According to a report by the New York Civil Liberties Union, suspensions for four- to 10-year-olds has increased by 76 percent since Mayor Bloomberg has taken over control of New York City public schools.
Under the mayor’s “zero tolerance” policy, a child can be suspended automatically if they are fighting in school.
However, NYCLU pointed out, this sort of frequent reliance on removing kids from school backfires and doesn't work as a deterrent.
In fact, a report by the same agency released in January showed that special-needs students and black students were more likely than other kids to be kicked out of class.
But some educators feel that suspensions and removing kids from classrooms are a necessary disciplinary measure when no other alternatives work.
One high school principal from Bedford-Stuyvesant felt that suspensions were the only serious punitive measure available to keep classrooms running, and that an inability to remove a disruptive student from a classroom reinforces to all of the students that there will never be a consequence for bad behavior.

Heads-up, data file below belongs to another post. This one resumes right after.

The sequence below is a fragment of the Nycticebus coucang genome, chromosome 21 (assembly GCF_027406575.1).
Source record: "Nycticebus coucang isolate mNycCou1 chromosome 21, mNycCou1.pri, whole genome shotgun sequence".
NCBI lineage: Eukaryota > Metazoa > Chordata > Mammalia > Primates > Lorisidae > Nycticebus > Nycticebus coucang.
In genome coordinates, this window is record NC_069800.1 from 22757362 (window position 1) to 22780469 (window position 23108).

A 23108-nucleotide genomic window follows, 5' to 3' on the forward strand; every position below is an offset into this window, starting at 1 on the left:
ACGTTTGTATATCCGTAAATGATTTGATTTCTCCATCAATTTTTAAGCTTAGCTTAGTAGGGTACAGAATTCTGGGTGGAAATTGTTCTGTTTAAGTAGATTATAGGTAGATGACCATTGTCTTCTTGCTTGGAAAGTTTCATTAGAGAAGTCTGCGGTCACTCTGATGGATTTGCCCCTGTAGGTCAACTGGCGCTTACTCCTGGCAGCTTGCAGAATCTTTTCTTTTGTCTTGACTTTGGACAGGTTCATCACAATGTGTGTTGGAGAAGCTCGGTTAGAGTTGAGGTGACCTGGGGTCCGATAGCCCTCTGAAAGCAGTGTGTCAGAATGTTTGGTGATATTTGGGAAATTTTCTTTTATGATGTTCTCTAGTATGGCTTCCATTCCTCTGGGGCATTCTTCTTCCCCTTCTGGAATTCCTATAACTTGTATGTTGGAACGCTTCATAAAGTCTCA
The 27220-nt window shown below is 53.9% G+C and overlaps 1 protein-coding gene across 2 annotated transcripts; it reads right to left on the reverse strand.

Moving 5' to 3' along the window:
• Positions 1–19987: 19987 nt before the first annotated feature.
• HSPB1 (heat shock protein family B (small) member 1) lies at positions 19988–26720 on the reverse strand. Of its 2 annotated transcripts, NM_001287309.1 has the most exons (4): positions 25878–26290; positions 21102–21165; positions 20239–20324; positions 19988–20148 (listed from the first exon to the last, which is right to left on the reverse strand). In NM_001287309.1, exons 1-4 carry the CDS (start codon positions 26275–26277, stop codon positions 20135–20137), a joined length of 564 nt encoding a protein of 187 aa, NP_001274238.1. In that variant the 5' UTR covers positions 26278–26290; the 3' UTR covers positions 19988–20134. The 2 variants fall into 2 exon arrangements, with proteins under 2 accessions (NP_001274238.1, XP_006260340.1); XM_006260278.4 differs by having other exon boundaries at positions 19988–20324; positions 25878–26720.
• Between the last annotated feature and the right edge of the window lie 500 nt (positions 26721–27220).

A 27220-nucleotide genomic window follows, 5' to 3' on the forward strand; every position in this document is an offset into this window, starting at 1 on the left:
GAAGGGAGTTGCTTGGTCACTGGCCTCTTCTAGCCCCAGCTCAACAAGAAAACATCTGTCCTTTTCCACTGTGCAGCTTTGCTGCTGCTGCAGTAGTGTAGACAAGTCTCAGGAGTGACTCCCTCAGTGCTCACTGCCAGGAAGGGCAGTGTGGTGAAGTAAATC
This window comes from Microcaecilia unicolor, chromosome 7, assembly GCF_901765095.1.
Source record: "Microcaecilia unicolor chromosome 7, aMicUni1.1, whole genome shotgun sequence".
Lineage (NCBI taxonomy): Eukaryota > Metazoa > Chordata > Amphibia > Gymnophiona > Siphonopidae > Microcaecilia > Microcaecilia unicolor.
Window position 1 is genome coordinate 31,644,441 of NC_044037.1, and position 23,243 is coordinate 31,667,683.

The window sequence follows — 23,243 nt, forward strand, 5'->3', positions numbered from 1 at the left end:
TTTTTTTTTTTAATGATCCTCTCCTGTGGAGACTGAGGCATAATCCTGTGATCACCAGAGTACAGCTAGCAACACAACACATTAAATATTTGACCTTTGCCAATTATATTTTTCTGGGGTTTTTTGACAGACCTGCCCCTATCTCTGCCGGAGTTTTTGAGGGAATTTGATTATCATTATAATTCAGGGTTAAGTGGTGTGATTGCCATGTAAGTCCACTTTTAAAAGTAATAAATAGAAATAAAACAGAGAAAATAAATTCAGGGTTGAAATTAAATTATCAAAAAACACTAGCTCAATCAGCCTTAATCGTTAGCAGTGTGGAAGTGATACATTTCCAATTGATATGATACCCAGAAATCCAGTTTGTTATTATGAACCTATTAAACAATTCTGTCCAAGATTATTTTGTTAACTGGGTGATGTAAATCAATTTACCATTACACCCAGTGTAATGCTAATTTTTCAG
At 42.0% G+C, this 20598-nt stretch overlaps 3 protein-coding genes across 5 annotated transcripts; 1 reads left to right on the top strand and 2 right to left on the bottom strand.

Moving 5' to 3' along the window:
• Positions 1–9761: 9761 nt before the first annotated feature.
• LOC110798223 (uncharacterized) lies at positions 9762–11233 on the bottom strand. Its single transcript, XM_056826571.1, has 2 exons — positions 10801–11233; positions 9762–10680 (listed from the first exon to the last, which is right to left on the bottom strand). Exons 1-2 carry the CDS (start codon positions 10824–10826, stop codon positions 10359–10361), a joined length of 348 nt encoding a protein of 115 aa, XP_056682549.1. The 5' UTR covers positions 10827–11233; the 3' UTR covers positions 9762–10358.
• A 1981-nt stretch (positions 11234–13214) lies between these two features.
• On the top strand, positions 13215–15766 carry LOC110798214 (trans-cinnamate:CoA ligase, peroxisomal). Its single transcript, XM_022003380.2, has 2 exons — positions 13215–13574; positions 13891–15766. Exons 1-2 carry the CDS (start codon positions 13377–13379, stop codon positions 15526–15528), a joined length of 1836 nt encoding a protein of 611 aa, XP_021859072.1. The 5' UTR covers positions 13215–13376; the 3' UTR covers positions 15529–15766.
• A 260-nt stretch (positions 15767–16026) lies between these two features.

“It permits bad behavior and allows a handful of kids to hold and entire class hostage,” said the principal, who did not want to be named. “When a teacher cannot remove a disruptive child from a classroom, the teacher ends up focusing on the one who is misbehaving, and learning is interrupted for all of the other students.”
What do you think? Do you feel that suspensions are a necessary measure to maintain discipline and order in a classroom? Or do you feel that the number of suspensions for grammar school students is excessive and that alternative measures should be explored?
Tell us in the comments below.